In my place of employment, I used to sit overlooking the walk of shame that leads to Smoker’s Corner. There is a long path that leads between the two wings of the building, and at the end of that path, the tar lunged gather. Come rain or come shine they make this pilgrimage several times every single day and worship at the feet of the great Lord Nicotine, who laughingly accepts their sacrifice. I will admit to taking a certain level of glee watching smokers soaking in the pouring rain, and I almost admire their dedication to their habit until I get thinking. And it’s always dangerous when I start thinking.

I am not going to try and understand why people smoke, as it is their decision to take up a financially crippling and life debilitating addiction. It is legal for them to do so and if they do it away from me, I am ok with that. If over the course of a lifetime habit they wish to spend a sum of money on tar sticks that could buy a luxury car or a small apartment, that is their choice. But it is time I made a stand for non-smoker’s rights in the workplace.

Smokers in the workplace
At least smokers get some fresh air these days

As I sit overlooking Smoker’s Corner at my workplace, I start thinking, how much are they getting paid to smoke? A smoker doesn’t have to take time out of their lunch break to indulge their habit and they don’t stay longer to make up the time, so they are effectively earning an hourly rate for not working.

I will make a few general assumptions here to craft an image of the average smoker, accepting some people smoke less and others smoke more:

  • A smoker takes four cigarette breaks a day
  • Five minutes per break including time to and from their desk
  • The general working year has 232 days (after 20 days holiday)

This means that my assumed “average smoker” will spend just over 77 hours away from work in the year and most employers accept this as the norm. That is almost 10 full 8-hour working days a year he or she will be paid as I am sat at my desk working. I am all for equality and while government has made some strides to make this a more balanced society, now is the time for non-smokers to gain equal rights.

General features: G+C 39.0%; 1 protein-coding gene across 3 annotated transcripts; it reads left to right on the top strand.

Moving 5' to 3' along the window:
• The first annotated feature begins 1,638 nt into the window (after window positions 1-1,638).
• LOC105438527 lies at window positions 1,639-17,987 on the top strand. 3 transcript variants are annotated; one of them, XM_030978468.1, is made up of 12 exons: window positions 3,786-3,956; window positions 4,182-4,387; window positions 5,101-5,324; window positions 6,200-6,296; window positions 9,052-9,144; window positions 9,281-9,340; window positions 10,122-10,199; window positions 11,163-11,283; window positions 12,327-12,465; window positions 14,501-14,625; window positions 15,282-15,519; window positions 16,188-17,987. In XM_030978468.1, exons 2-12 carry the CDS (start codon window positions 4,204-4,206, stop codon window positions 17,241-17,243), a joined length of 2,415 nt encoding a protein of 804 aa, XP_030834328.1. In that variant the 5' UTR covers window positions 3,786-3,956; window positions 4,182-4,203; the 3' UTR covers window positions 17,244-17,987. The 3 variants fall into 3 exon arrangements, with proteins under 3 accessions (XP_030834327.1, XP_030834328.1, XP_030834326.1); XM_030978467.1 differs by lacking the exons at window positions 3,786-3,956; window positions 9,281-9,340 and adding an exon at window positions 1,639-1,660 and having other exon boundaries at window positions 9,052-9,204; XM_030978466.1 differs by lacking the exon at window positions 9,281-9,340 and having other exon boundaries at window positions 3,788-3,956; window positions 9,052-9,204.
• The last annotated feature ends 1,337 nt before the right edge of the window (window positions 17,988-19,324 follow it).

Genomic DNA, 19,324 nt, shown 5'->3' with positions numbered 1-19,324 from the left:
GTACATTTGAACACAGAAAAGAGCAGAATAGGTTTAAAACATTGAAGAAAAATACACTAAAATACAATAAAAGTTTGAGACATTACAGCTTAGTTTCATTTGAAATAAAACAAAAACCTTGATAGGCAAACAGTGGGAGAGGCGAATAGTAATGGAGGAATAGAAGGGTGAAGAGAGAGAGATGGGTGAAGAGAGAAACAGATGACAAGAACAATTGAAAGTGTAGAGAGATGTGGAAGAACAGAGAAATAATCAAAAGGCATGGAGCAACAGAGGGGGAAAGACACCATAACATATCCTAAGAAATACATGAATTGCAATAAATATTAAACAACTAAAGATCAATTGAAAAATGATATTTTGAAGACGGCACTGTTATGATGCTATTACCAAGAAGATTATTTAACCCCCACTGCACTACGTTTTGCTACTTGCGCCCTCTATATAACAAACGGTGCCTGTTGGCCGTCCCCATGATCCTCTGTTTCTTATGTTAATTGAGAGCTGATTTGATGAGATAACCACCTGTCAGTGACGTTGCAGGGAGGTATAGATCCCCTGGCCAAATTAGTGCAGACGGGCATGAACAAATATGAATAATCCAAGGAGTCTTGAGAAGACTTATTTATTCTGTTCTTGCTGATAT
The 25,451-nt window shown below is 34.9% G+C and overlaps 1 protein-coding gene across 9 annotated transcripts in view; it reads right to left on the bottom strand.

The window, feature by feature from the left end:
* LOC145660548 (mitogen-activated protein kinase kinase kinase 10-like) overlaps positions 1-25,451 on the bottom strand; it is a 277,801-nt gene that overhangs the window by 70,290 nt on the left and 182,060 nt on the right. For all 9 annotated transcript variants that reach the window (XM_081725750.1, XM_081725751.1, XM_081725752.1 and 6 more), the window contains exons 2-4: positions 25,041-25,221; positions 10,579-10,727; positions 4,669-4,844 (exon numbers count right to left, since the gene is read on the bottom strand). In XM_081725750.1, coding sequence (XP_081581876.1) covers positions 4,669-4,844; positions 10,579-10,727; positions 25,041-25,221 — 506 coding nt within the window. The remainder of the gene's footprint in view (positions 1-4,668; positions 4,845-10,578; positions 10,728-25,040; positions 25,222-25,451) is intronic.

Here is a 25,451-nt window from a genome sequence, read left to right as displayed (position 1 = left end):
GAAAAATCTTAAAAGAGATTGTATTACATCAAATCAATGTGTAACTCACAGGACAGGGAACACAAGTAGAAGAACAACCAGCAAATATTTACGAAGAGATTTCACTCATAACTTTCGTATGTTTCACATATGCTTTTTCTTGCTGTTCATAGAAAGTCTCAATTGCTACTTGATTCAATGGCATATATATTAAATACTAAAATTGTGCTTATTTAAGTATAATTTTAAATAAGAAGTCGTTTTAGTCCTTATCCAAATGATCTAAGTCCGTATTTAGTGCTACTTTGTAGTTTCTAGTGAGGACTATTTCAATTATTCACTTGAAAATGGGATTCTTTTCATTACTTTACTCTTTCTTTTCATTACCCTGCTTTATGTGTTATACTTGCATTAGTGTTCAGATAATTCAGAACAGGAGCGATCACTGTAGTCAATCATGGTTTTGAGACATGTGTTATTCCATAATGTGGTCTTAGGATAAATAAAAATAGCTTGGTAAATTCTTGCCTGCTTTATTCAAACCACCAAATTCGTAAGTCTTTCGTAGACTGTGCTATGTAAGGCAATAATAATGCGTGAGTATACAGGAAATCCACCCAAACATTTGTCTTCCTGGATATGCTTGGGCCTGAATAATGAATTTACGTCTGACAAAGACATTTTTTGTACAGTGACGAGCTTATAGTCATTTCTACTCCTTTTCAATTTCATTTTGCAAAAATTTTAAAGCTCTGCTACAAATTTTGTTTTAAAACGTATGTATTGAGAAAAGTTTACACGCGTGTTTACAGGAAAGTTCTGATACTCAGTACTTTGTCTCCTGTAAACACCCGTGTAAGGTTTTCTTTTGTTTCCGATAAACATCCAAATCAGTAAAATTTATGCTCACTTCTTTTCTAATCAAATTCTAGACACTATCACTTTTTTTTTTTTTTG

For this I have two proposals, one of which I definitely favor over the other.

Proposal One (the good one): All non-smokers are legally entitled to an extra 7 days paid holiday. I won’t push for the full 10 days, I am a reasonable man.

Proposal Two (the sensible one): All smokers make a decision to either forfeit 7 days of their holiday entitlement or have reduced break time during their working days. This is the sensible proposal as it could help smokers wanting to quit to quit, help convince those thinking of quitting to quit and make those not wanting to quit to consider quitting. Triple whammy.

As the government is trying to surreptitiously take apart the NHS piece by piece, I suspect the second proposal could lighten the load on an already over burdened health service. That being said, I would also enjoy an extra 7 days to enjoy indulging my hobby searching the Internet for photos of cats in bow ties. I was under the impression that the government was trying to stop people from smoking, and heaven forbid our politicians stand around talking about things without taking action. Again.

Non smokers unite

So non-smokers unite! It is time to stand up for our rights. We’re mad as hell, don’t cough as much, and we won’t take this any more. Grab your placards and adorn them with such phrases, as “Down with this sort of thing” and “God hates fags”. But please be crystal clear that that people know you are referring to cigarettes with that last one.

We are all made equal. It just happens that some people get 77 hours extra break time every year. For now.

Join our tribe

We promise to pop a whole host of good stuff into your inbox every Wednesday to brighten up your week. Can't say fairer than that now can we?

Thank you for subscribing.

Something went wrong.